ST. LOUIS — Nelson Cruz sprinted over to the foul line, desperately trying to run down Allen Craig’s tailing liner. The right fielder came up just short, and so did the Texas Rangers.
Craig’s pinch-hit drive landed an inch or two in front of Cruz’s outstretched glove for a go-ahead single off reliever Alexi Ogando in the sixth inning that carried the St. Louis Cardinals over the Rangers 3-2 Wednesday in a chilly World Series opener.
On a night when all the runs were driven in with opposite-field hits to right, Lance Berkman put St. Louis ahead with a two-run single in the fourth against C.J. Wilson.
Rangers catcher Mike Napoli watched in dejection as Albert Pujols and Matt Holliday scored, but a few minutes later celebrated in the top of the fifth when he tied it 2-all with a two-run homer off Chris Carpenter.
While the Rangers’ bullpen couldn’t hold on, five St. Louis relievers combined for three innings of one-hit relief. Not that Texas didn’t have its chances — the Rangers were 0 for 5 with runners in scoring position.
Colby Lewis starts for the Rangers on Thursday night, trying to send the Series back to Texas tied at a game apiece.
Game 1 has been an indicator of success in recent decades: The winner has captured seven of the last eight titles, 12 of the last 14 and 19 of the last 23. In addition, the team hosting Game 1 has won 20 of the last 25 World Series.
A year after making their first World Series appearance, a five-game loss to the San Francisco Giants that opened with an 11-7 loss, the Rangers were back.
Taking over as ace after Cliff Lee left to sign with Philadelphia, Wilson dropped to 0-3 with a 7.17 ERA in four postseason starts this year, allowing three runs and four hits in 5 2-3 innings with a career-high six walks — two of them intentional.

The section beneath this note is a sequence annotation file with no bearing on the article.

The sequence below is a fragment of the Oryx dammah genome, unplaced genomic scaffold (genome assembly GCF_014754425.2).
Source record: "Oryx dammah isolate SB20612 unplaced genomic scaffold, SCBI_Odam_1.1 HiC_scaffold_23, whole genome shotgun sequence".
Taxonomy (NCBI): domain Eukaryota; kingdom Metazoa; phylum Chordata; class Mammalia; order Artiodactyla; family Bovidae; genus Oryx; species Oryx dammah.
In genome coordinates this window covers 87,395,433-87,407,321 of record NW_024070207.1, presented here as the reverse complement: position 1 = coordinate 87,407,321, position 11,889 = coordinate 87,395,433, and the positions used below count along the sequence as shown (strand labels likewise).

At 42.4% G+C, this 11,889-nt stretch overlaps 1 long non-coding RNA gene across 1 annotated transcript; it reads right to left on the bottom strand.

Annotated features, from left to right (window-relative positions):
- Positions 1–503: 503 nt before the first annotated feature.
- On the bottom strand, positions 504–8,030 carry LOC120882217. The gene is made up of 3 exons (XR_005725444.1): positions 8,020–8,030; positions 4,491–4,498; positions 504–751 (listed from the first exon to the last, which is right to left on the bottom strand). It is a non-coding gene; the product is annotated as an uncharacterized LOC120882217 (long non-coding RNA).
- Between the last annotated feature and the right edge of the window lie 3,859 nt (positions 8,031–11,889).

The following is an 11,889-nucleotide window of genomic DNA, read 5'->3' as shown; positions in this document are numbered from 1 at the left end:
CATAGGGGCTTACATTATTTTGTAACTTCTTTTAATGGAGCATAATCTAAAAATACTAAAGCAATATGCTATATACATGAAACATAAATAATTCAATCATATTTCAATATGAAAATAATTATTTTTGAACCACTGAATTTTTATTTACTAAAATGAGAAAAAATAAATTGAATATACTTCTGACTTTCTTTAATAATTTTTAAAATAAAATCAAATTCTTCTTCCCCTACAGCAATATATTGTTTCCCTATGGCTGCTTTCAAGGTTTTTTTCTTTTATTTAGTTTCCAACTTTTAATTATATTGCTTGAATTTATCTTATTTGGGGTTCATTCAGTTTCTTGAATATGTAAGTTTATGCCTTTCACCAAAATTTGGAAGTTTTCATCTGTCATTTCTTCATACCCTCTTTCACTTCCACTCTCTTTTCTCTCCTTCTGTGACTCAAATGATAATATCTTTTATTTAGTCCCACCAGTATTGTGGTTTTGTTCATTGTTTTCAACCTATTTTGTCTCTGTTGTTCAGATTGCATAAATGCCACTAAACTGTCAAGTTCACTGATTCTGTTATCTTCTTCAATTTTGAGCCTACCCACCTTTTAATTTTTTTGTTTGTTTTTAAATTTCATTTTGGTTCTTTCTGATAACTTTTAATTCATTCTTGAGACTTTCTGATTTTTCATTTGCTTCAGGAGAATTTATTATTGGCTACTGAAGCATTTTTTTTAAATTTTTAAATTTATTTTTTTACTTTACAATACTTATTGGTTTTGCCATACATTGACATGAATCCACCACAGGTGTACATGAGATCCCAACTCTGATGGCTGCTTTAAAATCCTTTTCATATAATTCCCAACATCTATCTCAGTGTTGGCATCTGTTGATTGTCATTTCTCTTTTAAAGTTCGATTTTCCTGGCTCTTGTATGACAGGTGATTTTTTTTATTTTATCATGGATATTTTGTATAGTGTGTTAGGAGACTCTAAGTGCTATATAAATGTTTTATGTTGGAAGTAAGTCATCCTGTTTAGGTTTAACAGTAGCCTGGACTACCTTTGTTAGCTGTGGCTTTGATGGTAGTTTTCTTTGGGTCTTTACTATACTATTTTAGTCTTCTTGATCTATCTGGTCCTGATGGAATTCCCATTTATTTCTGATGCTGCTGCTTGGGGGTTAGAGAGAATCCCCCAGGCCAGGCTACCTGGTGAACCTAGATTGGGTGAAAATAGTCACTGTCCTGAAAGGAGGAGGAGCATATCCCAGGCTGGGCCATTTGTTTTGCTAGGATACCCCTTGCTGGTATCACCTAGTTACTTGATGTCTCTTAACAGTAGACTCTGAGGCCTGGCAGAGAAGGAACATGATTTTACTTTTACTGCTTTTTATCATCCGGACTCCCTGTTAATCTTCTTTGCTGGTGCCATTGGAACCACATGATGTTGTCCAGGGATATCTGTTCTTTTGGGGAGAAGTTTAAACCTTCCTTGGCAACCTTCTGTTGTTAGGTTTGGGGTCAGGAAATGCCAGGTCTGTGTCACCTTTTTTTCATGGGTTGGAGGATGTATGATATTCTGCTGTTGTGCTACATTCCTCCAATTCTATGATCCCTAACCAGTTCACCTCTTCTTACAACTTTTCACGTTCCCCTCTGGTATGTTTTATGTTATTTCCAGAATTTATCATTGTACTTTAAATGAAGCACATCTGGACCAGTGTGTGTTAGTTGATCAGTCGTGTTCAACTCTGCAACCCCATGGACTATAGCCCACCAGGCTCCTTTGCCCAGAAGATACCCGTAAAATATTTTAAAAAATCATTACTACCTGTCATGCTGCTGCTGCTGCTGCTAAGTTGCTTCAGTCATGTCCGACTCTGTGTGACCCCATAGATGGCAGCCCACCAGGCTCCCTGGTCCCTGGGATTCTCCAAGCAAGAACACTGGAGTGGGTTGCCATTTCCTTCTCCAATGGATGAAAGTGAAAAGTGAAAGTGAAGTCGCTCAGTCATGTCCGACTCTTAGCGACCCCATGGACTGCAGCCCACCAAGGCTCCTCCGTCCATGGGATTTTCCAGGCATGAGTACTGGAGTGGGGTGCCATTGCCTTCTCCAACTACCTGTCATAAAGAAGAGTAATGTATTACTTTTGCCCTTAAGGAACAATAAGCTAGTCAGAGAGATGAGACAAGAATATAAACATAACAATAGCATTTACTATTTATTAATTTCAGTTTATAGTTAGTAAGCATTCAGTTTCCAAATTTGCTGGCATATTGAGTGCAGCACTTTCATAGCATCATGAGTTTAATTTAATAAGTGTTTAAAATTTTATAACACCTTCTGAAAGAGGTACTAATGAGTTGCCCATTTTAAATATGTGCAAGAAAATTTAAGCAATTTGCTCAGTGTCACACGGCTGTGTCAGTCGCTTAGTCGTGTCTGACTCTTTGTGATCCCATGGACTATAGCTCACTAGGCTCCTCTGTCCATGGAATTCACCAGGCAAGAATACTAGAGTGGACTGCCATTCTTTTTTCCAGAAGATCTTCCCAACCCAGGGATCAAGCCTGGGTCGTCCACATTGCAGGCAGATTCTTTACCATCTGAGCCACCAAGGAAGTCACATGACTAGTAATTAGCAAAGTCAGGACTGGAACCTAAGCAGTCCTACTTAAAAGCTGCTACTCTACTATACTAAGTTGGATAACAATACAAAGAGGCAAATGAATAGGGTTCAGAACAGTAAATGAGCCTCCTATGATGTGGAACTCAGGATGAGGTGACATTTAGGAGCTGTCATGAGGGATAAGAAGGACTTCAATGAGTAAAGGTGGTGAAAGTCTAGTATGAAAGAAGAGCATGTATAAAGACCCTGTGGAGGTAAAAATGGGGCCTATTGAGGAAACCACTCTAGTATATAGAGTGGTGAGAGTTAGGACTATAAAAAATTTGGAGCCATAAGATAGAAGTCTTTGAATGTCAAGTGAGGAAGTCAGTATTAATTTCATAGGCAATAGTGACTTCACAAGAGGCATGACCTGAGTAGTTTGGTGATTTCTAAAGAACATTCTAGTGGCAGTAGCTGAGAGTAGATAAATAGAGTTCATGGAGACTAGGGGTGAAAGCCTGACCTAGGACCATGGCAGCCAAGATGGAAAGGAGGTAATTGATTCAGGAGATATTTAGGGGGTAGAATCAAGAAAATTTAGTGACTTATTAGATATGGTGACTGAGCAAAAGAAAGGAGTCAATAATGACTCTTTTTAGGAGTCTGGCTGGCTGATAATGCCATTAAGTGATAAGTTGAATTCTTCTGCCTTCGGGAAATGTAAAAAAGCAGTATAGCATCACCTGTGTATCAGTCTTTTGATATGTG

He prepared for the start by getting in a tank of liquid nitrogen at 295 degrees below zero — the treatment is said to aid recovery — but on a blustery, 49-degree night his walks and a key wild pitch got him into some hot spots.
He fell behind after bouncing a pitch in the fourth that hit three-time NL MVP Albert Pujols on the left foot. That started a streak of three bad pitches in a four-pitch span.
Wilson tried to go inside on Matt Holliday but left the next one over the plate, and Holliday hit an opposite-field double into the right-field corner as Pujols took third.
Then, with the count 1-0 to Berkman, Wilson tried to go inside again but allowed the ball to drift over the plate.
Berkman went the other way and chopped the ball over first base and into right field as the Cardinals took a 2-0 lead. Wilson shook his head back and fourth as he walked back to the mound.
The lead was short-lived.
Adrian Beltre singled leading off the fifth and, one out later, Napoli turned on a high pitch and sent it about 10 rows deep into the right-field seats for his second home run of the postseason. A fired-up Carpenter had escaped a two-on, none-out jam in the second inning when Napoli hit into an inning-ending double play.
Pujols had Cardinals fans cheering in the top of the sixth when he slid to stop Michael Young’s grounder behind first and threw to Carpenter for the out, stranding Ian Kinsler at third.
Then in the bottom half, NLCS MVP David Freese hit an opposite-field double to right with one out and went to third on a wild pitch. Wilson struck out Yadier Molina, then pitched carefully to Nick Punto and walked him on four pitches.
Ogando relieved, and with many of the red-clad Cardinals fans standing and waving white towels, Craig sliced a 1-2 pitch down the right field line. Cruz, the ALCS MVP, came oh-so-close to making the sliding catch, but the ball bounced just in front of his glove as Freese scored. Texas was lucky that the ball struck Cruz on a foot; otherwise, it could have rolled to the fence.
Carpenter became the first St. Louis starter to reach the sixth inning since the division series. He got the win, allowing two runs and five hits in six innings with four strikeouts and one walk. Fernando Salas, Marc Rzepczynski, Octavio Dotel, Arthur Rhodes and Jason Motte followed, with Motte getting three outs for his fifth postseason save.
With one out in the ninth, Beltre was called out on a grounder to third on a ball that appeared to bounce off his foot and could have been ruled foul. The call didn’t go the Rangers’ way.
It was that kind of night.